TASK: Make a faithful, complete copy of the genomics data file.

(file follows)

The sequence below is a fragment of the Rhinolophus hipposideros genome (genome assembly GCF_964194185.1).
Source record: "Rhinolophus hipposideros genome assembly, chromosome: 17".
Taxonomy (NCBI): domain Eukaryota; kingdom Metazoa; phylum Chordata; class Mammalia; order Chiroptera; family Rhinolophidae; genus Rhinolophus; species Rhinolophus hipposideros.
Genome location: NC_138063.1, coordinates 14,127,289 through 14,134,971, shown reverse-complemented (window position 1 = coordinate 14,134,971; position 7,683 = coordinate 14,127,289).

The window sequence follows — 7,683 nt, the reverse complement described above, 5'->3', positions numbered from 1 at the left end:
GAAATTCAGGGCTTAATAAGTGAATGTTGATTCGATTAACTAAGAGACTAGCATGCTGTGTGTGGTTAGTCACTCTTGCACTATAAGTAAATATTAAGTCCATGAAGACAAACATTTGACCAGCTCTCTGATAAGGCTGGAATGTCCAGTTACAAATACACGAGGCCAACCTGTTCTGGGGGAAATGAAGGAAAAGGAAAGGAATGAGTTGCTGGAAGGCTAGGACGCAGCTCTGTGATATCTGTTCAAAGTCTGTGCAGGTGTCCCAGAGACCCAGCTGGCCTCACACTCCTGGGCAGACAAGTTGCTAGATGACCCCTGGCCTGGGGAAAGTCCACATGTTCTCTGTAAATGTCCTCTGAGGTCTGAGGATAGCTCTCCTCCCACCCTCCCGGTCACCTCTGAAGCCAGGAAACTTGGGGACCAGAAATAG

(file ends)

The sequence below is a fragment of the Rhinolophus hipposideros genome (genome assembly GCF_964194185.1).
Source record: "Rhinolophus hipposideros genome assembly, chromosome: 17".
Taxonomy (NCBI): domain Eukaryota; kingdom Metazoa; phylum Chordata; class Mammalia; order Chiroptera; family Rhinolophidae; genus Rhinolophus; species Rhinolophus hipposideros.
Genome location: NC_138063.1, coordinates 14,127,289 through 14,134,971, shown reverse-complemented (window position 1 = coordinate 14,134,971; position 7,683 = coordinate 14,127,289).

The window sequence follows — 7,683 nt, the reverse complement described above, 5'->3', positions numbered from 1 at the left end:
GAAATTCAGGGCTTAATAAGTGAATGTTGATTCGATTAACTAAGAGACTAGCATGCTGTGTGTGGTTAGTCACTCTTGCACTATAAGTAAATATTAAGTCCATGAAGACAAACATTTGACCAGCTCTCTGATAAGGCTGGAATGTCCAGTTACAAATACACGAGGCCAACCTGTTCTGGGGGAAATGAAGGAAAAGGAAAGGAATGAGTTGCTGGAAGGCTAGGACGCAGCTCTGTGATATCTGTTCAAAGTCTGTGCAGGTGTCCCAGAGACCCAGCTGGCCTCACACTCCTGGGCAGACAAGTTGCTAGATGACCCCTGGCCTGGGGAAAGTCCACATGTTCTCTGTAAATGTCCTCTGAGGTCTGAGGATAGCTCTCCTCCCACCCTCCCGGTCACCTCTGAAGCCAGGAAACTTGGGGACCAGAAATAG